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LaRoche and LaRookies

I'm going to start this the right way- by eating crow. At the start of this season I would have been just as happy to see LaRoche benched for Morse at first, and thought that Morse's injury in spring training would only delay the inevitable. But LaRoche more than pleasantly surprised me- he humbled me totally. Through the start of the season LaRoche was by far the most productive batter in the lineup. But is he more useful to the Nationals, now, as a productive 1B, or as a potential trade chip?

Likely, more people than just myself were so humbled, and the Nats fans who stuck by LaRoche all the while have reason to feel proud. But despite LaRoche's success, it seems unlikely that Michael Morse will not be favored for the 1B job in 2013. So with LaRoche almost certain to hit Free Agency after this season, it's natural to entertain thoughts about what he might return on the trade market. It might be even more natural to actually hammer out a deal.

I'm sure a number of people are wailing now about the idiocy of trading the best offensive producer on an offensively-challenged team. But I'll get to that in a moment. Right now I'm going to remind everybody exactly why LaRoche's value is so high: Because when Votto was still in his early season slump, LaRoche was the arguable NL All-Star 1B. With all respect to LaRoche, his season is only considered All-Star worthy on account of the league being weak at the position. In the AL, LaRoche would be decidedly third-tier. In the NL, he is "better than good" without approaching lonely Votto in the elite category. On the Nationals, he was elite until the Bryce Harper show eclipsed him. This season, only the Cubs have truly resigned themselves to firesale- even the Pirates and Royals are looking to buy at the deadline. In this kind of market there could be a huge profit made in selling the first major piece to the highest bidder. The Nationals could set the tone of the 2013 trade market by dealing LaRoche early, and with high demands. If teams say they want to buy, the Nationals ought to be happy to sell. After exacting a steep price from another contender the Nationals could arguably replace LaRoche's production immediately by shifting Morse to 1B, where he seems to play better.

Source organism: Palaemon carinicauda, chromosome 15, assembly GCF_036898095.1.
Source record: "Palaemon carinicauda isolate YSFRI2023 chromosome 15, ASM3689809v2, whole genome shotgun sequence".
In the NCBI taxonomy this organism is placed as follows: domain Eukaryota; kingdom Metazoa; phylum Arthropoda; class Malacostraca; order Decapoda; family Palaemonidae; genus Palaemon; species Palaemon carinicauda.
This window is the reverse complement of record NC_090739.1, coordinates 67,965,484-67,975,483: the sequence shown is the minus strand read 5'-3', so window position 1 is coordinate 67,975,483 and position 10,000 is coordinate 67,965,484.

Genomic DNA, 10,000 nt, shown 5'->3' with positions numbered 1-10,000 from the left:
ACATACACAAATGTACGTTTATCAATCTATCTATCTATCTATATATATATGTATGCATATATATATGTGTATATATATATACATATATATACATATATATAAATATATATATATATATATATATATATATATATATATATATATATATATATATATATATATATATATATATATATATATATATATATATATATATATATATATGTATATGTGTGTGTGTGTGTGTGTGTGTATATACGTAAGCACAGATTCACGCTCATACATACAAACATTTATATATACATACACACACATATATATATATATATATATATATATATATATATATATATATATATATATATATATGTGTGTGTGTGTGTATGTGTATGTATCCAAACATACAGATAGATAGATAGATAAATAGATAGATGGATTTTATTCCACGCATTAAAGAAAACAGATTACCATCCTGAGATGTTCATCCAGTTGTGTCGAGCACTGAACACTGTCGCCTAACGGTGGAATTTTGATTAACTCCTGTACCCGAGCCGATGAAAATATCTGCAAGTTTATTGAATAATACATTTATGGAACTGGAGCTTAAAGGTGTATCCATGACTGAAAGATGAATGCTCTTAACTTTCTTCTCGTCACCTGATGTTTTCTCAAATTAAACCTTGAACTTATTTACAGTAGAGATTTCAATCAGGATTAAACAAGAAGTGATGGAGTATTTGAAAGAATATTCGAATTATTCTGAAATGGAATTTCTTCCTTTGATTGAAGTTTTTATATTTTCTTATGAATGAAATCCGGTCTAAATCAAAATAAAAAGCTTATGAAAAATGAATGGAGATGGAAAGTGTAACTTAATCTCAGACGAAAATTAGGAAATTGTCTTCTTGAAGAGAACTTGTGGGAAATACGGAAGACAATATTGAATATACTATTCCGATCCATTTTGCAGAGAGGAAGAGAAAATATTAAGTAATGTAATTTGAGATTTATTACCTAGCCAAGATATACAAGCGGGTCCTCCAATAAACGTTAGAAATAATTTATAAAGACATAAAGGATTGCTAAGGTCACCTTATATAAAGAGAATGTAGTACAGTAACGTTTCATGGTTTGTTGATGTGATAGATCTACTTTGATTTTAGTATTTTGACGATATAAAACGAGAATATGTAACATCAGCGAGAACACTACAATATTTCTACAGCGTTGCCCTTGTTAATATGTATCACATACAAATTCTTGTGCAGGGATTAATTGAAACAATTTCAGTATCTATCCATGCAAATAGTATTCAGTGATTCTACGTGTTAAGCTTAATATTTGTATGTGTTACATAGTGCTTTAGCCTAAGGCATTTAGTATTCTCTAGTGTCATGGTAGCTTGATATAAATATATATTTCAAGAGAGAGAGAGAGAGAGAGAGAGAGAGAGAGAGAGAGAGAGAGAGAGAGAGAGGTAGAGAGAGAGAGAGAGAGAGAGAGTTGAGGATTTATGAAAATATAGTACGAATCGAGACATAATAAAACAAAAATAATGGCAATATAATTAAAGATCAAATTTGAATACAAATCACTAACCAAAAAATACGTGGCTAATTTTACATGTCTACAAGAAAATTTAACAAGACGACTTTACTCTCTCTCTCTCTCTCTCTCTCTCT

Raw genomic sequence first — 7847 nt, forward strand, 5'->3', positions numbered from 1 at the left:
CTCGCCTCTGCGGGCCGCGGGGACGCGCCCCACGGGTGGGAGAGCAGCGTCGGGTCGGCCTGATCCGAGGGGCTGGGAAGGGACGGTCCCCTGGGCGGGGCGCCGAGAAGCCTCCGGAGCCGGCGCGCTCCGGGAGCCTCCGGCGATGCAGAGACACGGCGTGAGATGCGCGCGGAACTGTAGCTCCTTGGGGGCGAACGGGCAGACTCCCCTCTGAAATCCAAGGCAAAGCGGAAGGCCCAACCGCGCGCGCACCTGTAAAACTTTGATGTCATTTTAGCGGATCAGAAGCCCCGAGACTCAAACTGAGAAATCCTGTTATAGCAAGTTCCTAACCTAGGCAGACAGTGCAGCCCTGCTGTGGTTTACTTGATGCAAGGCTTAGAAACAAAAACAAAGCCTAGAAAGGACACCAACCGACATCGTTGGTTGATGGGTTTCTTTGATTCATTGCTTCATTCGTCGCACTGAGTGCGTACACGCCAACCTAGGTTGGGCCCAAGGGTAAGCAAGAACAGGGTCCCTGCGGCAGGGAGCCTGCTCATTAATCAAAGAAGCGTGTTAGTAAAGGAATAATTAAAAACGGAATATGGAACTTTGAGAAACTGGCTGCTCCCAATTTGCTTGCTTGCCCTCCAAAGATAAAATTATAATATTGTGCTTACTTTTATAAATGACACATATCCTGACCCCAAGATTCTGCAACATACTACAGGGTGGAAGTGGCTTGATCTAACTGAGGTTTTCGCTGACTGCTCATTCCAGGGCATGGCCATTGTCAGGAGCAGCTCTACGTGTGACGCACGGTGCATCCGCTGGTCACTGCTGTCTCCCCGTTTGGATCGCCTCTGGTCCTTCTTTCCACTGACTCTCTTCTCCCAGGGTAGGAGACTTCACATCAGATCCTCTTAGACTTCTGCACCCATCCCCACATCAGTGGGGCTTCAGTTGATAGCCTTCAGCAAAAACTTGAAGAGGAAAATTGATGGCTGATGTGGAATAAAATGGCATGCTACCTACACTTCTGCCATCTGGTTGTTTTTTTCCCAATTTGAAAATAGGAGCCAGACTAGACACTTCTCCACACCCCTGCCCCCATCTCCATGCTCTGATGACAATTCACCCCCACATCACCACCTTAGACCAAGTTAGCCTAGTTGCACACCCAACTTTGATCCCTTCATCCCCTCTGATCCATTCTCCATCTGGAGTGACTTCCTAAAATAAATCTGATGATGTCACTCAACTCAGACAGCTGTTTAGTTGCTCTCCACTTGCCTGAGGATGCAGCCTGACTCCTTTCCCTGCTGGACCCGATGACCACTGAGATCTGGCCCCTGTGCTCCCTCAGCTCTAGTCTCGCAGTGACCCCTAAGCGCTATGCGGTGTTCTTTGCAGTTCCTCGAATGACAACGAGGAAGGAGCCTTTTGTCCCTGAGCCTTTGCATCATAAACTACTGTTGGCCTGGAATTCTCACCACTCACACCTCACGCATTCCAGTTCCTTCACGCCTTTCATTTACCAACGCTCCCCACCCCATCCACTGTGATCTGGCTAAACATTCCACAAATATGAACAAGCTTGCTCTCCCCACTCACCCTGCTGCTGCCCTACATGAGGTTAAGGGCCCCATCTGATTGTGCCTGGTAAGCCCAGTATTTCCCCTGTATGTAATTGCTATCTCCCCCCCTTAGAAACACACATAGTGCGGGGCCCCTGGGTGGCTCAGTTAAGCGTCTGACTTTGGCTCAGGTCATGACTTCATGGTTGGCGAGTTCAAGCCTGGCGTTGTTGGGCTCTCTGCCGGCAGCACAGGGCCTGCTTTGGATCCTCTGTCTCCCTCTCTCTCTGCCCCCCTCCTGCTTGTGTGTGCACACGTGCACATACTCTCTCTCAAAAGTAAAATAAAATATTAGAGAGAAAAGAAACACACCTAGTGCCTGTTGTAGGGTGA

In fact, the Nationals could most efficiently improve offensive production not by dealing for another older, experienced bat like LaRoche to plug into one of the "holes" in the lineup, but rather by cutting ties with players in the current roster to provide space for youth prospects. While Harper commands a tremendous amount of attention and Lombardozzi has earned himself a share of playing time you have to go through Roger Bernadina, Xavier Nady, and even Mark DeRosa before you find a Nats rookie with as many plate appearances. Could Corey Brown not hit .150 or better? Was 38 PAs too long a wait for Tyler Moore to start hitting better than Bernadina's career averages? The players the Nats have teased in front of other teams in an effort to lure that one big bat could be that big bat themselves. The Nationals certainly have the pitching to support a team that is learning what it can get out of its young players.

Dealing LaRoche is absolutely the smart move for seasons 2013 and beyond- the Nationals have no expectations that LaRoche would be with the team, while the prospects nabbed this July could be sitting in the Major League dugout by next season. And though people are less likely to believe it, dealing one of the hottest-hitting 1B in the NL could be just the vote of confidence our young players need to truly ignite the Nationals Youth Movement.

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